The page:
The Evolution of Passerine Birds Explained

Prof. Jon Fjeldså will discuss how new data and new analytic approaches are revealing new insights into the evolution of passerine birds

Organiser: Linnean Events


Pericrocotus igneus (top) and P. flammeus (middle and bottom)
Pericrocotus igneus (top) and P. flammeus (middle and bottom)

The Linnean Society of London is delighted to bring you this event in collaboration with the British Ornithologists' Club

Classifying birds from morphology has never been easy, and resolving the evolutionary relationships among passerine birds has proven especially challenging. Since the emergence of molecular systematics, many traditionally defined songbird groups, such as ‘flycatchers’ and ‘warblers’, have instead shown to be multiple independent lineages of birds with similar lifestyles. Scores of members of these former ‘umbrella’ groups are now viewed as ancient relictual lineages, and the number of accepted passerine families has increased dramatically, by 40 percent. Although generating a ‘taxonomic mess’— a growing pain resulting from the shift from similarity-based taxonomy to taxonomy representing evolutionary relationships— these new relationships also lead to biogeographic insights spanning the globe. The talk will reveal new perceptions and interpretations about the generation of avian diversity and variation over time, and demonstrate that the complex world-wide pattern of bird species diversity was driven by relatively few life-history shifts and geographic expansions. However, the talk will also highlight remaining problem areas in resolving the tree of life, where further progress requires more and better data. The age of exploration must continue!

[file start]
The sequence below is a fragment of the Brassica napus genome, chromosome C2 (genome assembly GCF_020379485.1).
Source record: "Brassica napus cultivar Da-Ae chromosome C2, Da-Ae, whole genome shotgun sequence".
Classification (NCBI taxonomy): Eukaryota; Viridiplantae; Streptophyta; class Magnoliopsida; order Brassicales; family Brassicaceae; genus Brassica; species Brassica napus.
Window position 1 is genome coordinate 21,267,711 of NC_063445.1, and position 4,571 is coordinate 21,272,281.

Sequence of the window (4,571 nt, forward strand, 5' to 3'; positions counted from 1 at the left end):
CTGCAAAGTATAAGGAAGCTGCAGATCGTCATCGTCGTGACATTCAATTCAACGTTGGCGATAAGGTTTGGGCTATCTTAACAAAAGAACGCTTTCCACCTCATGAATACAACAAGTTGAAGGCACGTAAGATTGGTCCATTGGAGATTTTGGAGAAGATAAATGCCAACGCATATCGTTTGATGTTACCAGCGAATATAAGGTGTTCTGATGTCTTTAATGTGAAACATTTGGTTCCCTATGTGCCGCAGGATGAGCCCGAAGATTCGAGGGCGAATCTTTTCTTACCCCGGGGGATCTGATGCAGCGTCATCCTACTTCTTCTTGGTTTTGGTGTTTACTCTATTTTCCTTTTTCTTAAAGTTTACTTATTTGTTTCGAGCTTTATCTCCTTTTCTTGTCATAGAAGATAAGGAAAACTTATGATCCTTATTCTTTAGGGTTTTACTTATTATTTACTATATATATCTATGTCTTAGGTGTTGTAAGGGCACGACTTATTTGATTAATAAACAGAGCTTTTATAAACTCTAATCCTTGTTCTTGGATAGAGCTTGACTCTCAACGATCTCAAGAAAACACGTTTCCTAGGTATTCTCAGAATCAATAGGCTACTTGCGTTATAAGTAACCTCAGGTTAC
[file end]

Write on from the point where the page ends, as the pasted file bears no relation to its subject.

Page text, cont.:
Prof Jon Fjeldså
Prof Jon Fjeldså

Jon Fjeldså holds a MSc from Bergen University (Norway) and a Dr.Sci. from Copenhagen University, where he is now professor in biodiversity and in change of the bird collections of the Zoological Museum. His teaching obligations comprises supervision on the MSc and PhD levels in evolutionary biology, biogeography and conservation. He is responsible for a Danida-funded capacity building project in Uganda and Tanzania, and has played a key role in establishing research programmes in the fields of molecular approaches to biosystematics, tropical biodiversity, macroecology and conservation priority analysis.

This event will take place online using Zoom video-conferencing.

  • This event is free and open to all.
  • Registration is essential, and will close 24 hours before the event is set to begin
  • Once you have registered, just sit back and wait. You will be sent the joining links and details 24 hours before the event begins

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